RAINELLE, W. Va. -- Last week the rain began to fall, and the downpour didn't let up until the water had transformed whole communities into lakes. Thousands of West Virginians were at risk, property damage soared, and at least 25 casualties have been confirmed.
Forty-four counties in West Virginia were under a declared state of emergency from June 23, due to the worst flooding the area has ever seen, and in the thick of it all, ready to help, the U.S. Army Reserve's 811th Ordinance Company, 321st Ordinance Battalion, 38th Regional Support Group, accepted the call to help.
Operating out of the Rainelle Army Reserve Center, Soldiers of the 811th immediately felt the impact on their community, as Rainelle suffered significant damage from the flooding and its citizen's lives were in jeopardy.
In a personal letter addressed to the commander of the 811th, the mayor of Rainelle asked for the immediate assistance of the U.S. Army Reserve force to help in the community they all share.
"As you are aware, our town of Rainelle, has suffered from severe flooding and power outages," Andrea Pendelton, Mayor of Rainelle. "We are requesting assistance from the Rainelle Reserve Center. We need personnel in immediate danger from flooding to be evacuated."
U.S. Army Reserve 1Lt. Nicholas Todd Krantz, commander of the 811th OD CO, was in his home in Charlotte, N.C., unable to immediately get to the flood stricken area of West Virginia. Such did not stop him from rallying the troops and providing a coordinated effort to assist, serving as mission controller from his home through use of his smartphone before arriving in Rainelle June 25.
Approximately 15 Soldiers from the 811th quickly responded to call, joining forces with state and local authorities to conduct disaster recovery operations.
"The relationship between the Soldiers and the local community was critical in making the rescue efforts a success," Krantz said. "Being engaged in the community and networking saved people's lives."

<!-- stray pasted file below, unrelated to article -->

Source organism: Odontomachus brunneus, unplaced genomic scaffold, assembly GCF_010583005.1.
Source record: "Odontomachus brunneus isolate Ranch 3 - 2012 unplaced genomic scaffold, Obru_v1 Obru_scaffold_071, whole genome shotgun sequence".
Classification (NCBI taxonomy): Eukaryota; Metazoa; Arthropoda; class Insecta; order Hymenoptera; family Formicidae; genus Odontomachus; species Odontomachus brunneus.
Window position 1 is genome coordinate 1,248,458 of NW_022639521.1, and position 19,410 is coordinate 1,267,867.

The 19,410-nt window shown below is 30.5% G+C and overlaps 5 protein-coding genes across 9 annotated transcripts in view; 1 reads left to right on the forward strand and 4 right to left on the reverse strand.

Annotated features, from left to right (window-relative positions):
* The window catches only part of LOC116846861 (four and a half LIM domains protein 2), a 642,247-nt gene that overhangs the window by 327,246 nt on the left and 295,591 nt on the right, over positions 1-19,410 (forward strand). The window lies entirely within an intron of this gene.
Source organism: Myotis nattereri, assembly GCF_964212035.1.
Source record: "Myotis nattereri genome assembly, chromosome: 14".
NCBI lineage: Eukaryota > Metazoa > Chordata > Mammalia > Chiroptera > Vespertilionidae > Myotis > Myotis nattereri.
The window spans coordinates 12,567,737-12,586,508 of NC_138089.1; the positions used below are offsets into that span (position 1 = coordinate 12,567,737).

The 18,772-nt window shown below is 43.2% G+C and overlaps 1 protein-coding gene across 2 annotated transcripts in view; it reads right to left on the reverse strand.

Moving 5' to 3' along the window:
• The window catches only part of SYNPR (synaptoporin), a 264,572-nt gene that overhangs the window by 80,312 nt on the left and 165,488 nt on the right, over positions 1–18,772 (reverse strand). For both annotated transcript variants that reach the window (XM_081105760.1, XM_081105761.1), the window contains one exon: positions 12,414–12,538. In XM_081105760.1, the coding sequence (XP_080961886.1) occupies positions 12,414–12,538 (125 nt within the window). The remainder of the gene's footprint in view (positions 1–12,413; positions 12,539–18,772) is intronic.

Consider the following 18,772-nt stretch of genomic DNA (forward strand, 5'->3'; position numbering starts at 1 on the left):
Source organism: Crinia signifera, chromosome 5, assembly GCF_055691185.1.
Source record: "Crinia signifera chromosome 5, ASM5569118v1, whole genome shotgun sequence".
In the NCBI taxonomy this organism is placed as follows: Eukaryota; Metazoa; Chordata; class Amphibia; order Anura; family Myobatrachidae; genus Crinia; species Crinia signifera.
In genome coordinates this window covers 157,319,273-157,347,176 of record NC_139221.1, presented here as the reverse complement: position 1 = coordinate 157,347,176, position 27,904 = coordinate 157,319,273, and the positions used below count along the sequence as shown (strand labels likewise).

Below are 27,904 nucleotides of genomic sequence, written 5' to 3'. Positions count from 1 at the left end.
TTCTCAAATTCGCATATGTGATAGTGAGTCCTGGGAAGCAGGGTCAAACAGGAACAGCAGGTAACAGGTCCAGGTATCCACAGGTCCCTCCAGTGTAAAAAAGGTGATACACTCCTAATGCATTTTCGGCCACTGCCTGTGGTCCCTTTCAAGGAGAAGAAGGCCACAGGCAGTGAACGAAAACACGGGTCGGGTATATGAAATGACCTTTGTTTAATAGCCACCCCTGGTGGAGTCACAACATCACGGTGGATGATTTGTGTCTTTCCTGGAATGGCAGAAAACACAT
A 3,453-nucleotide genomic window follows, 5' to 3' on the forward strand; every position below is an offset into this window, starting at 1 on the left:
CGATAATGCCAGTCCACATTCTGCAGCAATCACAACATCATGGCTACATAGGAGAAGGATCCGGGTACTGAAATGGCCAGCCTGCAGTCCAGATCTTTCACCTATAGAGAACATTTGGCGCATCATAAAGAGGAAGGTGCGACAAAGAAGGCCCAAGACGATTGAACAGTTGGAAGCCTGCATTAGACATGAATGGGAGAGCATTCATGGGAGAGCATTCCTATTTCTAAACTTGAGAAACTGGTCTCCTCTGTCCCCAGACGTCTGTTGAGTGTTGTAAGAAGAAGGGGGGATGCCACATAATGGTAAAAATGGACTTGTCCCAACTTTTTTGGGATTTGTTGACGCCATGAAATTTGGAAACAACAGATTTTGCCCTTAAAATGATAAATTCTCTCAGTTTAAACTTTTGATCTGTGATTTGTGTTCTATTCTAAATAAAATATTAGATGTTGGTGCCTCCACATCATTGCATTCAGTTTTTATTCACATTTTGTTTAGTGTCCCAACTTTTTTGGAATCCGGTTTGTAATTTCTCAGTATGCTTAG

Working almost non-stop and equipped with one Palletized Load System truck, three Light Medium Tactical Vehicles, two 10k forklifts, one 4k Hyster forklift, a 10k generator, a 5k generator and one gator utility vehicle, the 811th Soldiers provided as much assistance as they possibly could.
"I have a solid group of non-commission officers with vast experience who were already in the fight and quickly sprang into action," Krantz said. "For example, Staff Sgt. Dawn Dunbar was able to use the PLS truck as a boat launch to rescue a trapped infant and her family in an attic which was inaccessible."
In conjunction with the State Police and West Virginia National Guard, the unit conducted sweeps of previously inaccessible areas, they moved supplies (water, food, cleaning supplies) from a supply point to the National Guard team for delivery, provided Material Handling Equipment support to download a 53-foot trailer of water, transported civilians and staff, as well as temporarily providing a generator to circulate water so civilians could flush toilets and improve sanitary conditions at their homes, due to the massive power loss.
Soldiers like Sgt. 1st Class Anthony Maynard worked with the Rainelle Fire Department to respond to 911 distress calls, going home to home in over three feet of fast water, evacuating residents to the Rainelle Fire Department. Maynard moved over 100 people to safety, according to his chain of command.
"If it was not for the 811th team evacuating civilians we would have recovered 40 bodies instead of four," Shawn Wolford, Rainelle Fire Chief.
Soldiers like Sgt. 1st Class Maynard, Staff Sgt. Dunbar, Staff Sgt. Paul Wilson and the rest of the 811th team on ground, went above and beyond to help those who needed them most according to Krantz.
The 811th led 9 swift water boat launch and recoveries by utilizing the PLS and LMTV to transport boats and personnel from the West Virginia Department of Natural Resources, Mossy Rock Tree Service, National Forestry Services and multiple swift water volunteer fire department rescue teams. These boats recovered over 80 people which the 811th team evacuated to shelters.
Thankfully, by Sunday the rains had ceased and a more dedicated effort for recovery could be made by officials, checking on those in need and those who are still reported missing.
More than 10,000 homes and businesses across the state remained without power, according to the West Virginia Division of Homeland Security and Emergency Management.
For those in West Virginia, the recovery has just begun, but the initial efforts provided by just 15 Soldiers from the 811th, Warrior-Citizens who are part of the community, will not go unnoticed.
"Thank you for your support," Pendelton.